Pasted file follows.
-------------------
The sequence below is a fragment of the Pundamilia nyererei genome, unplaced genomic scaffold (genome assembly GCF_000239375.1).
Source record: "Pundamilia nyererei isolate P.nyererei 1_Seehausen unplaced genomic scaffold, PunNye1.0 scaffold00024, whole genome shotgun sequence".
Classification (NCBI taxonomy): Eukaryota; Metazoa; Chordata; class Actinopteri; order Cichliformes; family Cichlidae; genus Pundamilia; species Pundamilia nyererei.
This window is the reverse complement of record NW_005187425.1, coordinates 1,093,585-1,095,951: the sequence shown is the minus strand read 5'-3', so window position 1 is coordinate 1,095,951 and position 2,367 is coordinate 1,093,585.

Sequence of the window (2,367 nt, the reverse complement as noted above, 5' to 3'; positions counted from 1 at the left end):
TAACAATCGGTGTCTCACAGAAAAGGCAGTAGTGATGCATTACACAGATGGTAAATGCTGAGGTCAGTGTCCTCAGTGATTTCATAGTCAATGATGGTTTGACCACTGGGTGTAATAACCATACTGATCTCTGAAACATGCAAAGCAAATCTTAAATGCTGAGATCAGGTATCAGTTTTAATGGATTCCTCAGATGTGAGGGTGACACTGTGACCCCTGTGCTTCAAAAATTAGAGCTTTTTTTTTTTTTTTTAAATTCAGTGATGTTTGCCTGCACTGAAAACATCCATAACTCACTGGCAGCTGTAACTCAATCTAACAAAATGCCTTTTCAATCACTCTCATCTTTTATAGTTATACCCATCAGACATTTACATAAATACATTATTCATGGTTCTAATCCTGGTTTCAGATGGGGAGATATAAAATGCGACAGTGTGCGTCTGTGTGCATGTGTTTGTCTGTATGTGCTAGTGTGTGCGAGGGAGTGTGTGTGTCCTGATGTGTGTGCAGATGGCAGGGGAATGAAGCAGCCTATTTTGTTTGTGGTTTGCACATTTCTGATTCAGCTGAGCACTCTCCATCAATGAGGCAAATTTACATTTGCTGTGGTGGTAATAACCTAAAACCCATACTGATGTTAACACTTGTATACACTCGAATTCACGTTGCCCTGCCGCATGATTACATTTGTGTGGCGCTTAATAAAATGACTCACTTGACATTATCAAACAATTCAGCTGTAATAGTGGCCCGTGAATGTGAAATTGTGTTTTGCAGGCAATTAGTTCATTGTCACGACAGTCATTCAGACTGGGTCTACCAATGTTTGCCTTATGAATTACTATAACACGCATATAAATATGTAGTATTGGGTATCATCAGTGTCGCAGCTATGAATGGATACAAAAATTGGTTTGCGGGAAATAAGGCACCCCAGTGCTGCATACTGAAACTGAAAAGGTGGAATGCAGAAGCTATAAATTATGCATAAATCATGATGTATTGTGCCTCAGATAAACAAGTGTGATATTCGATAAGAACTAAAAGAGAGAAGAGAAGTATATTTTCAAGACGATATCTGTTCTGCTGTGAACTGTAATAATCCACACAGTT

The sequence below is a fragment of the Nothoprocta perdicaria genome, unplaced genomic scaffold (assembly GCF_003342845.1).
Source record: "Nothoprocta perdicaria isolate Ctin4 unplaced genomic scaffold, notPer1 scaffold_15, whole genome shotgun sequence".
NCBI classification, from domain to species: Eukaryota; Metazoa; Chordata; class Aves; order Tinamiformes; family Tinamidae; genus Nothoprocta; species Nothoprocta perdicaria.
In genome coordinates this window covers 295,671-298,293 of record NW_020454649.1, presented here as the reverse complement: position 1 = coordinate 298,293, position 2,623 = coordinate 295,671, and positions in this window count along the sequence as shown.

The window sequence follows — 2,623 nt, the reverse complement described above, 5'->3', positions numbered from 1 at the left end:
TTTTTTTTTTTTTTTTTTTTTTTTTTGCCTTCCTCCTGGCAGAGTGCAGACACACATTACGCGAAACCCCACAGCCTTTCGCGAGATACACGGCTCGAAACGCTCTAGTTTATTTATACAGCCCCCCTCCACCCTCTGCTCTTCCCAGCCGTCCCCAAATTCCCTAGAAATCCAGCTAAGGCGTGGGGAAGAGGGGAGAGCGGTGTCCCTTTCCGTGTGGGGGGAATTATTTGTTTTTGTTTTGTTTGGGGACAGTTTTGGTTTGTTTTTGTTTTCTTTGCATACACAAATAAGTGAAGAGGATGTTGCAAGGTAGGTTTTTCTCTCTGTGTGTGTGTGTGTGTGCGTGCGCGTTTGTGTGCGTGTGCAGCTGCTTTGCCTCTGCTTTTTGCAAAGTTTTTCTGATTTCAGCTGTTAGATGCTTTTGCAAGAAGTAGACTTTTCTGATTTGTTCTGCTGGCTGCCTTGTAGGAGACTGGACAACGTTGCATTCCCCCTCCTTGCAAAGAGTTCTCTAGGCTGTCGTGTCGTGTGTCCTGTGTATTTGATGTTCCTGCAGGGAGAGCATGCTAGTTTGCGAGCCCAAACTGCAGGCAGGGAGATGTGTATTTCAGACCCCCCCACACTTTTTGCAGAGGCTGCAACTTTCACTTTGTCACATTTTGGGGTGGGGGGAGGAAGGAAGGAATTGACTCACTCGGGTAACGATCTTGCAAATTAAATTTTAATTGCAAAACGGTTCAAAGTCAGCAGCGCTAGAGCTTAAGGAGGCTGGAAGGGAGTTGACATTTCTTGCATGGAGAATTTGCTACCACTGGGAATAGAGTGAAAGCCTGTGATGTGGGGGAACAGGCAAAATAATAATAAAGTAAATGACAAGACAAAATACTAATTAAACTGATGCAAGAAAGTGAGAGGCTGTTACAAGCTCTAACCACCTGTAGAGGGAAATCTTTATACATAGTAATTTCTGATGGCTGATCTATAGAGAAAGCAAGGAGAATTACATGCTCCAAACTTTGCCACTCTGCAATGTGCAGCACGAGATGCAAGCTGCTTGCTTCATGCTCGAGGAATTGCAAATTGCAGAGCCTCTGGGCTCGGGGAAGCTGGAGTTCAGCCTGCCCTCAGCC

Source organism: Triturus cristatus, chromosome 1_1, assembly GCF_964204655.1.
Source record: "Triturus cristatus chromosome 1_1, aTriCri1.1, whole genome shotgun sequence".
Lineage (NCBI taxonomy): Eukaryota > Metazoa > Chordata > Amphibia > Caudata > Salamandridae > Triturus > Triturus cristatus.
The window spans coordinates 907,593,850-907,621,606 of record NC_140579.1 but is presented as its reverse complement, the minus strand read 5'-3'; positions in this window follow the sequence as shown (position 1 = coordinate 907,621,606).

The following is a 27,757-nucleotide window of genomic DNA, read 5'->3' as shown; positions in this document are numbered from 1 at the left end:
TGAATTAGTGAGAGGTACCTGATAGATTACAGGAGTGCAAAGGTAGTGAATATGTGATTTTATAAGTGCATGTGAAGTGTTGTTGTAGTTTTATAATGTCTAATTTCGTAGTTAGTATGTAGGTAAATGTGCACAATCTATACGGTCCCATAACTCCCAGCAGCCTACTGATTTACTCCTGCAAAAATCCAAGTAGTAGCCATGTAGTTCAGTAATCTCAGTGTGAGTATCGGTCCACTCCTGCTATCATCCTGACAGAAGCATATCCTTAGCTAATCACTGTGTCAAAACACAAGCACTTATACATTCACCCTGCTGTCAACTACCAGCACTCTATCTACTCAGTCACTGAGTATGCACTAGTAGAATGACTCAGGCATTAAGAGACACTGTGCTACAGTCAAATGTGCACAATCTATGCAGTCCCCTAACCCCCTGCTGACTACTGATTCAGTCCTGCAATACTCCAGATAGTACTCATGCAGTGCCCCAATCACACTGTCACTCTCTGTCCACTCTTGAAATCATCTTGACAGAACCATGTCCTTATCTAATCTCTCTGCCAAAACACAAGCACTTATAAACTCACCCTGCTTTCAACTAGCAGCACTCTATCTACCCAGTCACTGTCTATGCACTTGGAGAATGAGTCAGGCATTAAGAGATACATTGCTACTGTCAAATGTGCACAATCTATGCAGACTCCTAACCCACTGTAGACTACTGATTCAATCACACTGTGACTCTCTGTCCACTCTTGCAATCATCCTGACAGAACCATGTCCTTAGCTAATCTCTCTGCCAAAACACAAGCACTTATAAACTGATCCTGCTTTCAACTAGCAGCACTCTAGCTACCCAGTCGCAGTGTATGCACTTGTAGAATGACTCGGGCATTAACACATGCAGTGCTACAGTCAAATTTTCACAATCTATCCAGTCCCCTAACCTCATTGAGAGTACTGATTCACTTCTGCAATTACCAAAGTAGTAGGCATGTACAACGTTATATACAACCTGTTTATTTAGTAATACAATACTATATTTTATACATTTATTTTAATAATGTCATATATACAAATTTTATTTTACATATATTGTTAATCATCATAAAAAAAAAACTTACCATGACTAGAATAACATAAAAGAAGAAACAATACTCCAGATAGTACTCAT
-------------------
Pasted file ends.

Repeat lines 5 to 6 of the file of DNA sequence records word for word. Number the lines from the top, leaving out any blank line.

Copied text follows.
Sequence of the window (2,367 nt, the reverse complement as noted above, 5' to 3'; positions counted from 1 at the left end):
TAACAATCGGTGTCTCACAGAAAAGGCAGTAGTGATGCATTACACAGATGGTAAATGCTGAGGTCAGTGTCCTCAGTGATTTCATAGTCAATGATGGTTTGACCACTGGGTGTAATAACCATACTGATCTCTGAAACATGCAAAGCAAATCTTAAATGCTGAGATCAGGTATCAGTTTTAATGGATTCCTCAGATGTGAGGGTGACACTGTGACCCCTGTGCTTCAAAAATTAGAGCTTTTTTTTTTTTTTTTAAATTCAGTGATGTTTGCCTGCACTGAAAACATCCATAACTCACTGGCAGCTGTAACTCAATCTAACAAAATGCCTTTTCAATCACTCTCATCTTTTATAGTTATACCCATCAGACATTTACATAAATACATTATTCATGGTTCTAATCCTGGTTTCAGATGGGGAGATATAAAATGCGACAGTGTGCGTCTGTGTGCATGTGTTTGTCTGTATGTGCTAGTGTGTGCGAGGGAGTGTGTGTGTCCTGATGTGTGTGCAGATGGCAGGGGAATGAAGCAGCCTATTTTGTTTGTGGTTTGCACATTTCTGATTCAGCTGAGCACTCTCCATCAATGAGGCAAATTTACATTTGCTGTGGTGGTAATAACCTAAAACCCATACTGATGTTAACACTTGTATACACTCGAATTCACGTTGCCCTGCCGCATGATTACATTTGTGTGGCGCTTAATAAAATGACTCACTTGACATTATCAAACAATTCAGCTGTAATAGTGGCCCGTGAATGTGAAATTGTGTTTTGCAGGCAATTAGTTCATTGTCACGACAGTCATTCAGACTGGGTCTACCAATGTTTGCCTTATGAATTACTATAACACGCATATAAATATGTAGTATTGGGTATCATCAGTGTCGCAGCTATGAATGGATACAAAAATTGGTTTGCGGGAAATAAGGCACCCCAGTGCTGCATACTGAAACTGAAAAGGTGGAATGCAGAAGCTATAAATTATGCATAAATCATGATGTATTGTGCCTCAGATAAACAAGTGTGATATTCGATAAGAACTAAAAGAGAGAAGAGAAGTATATTTTCAAGACGATATCTGTTCTGCTGTGAACTGTAATAATCCACACAGTT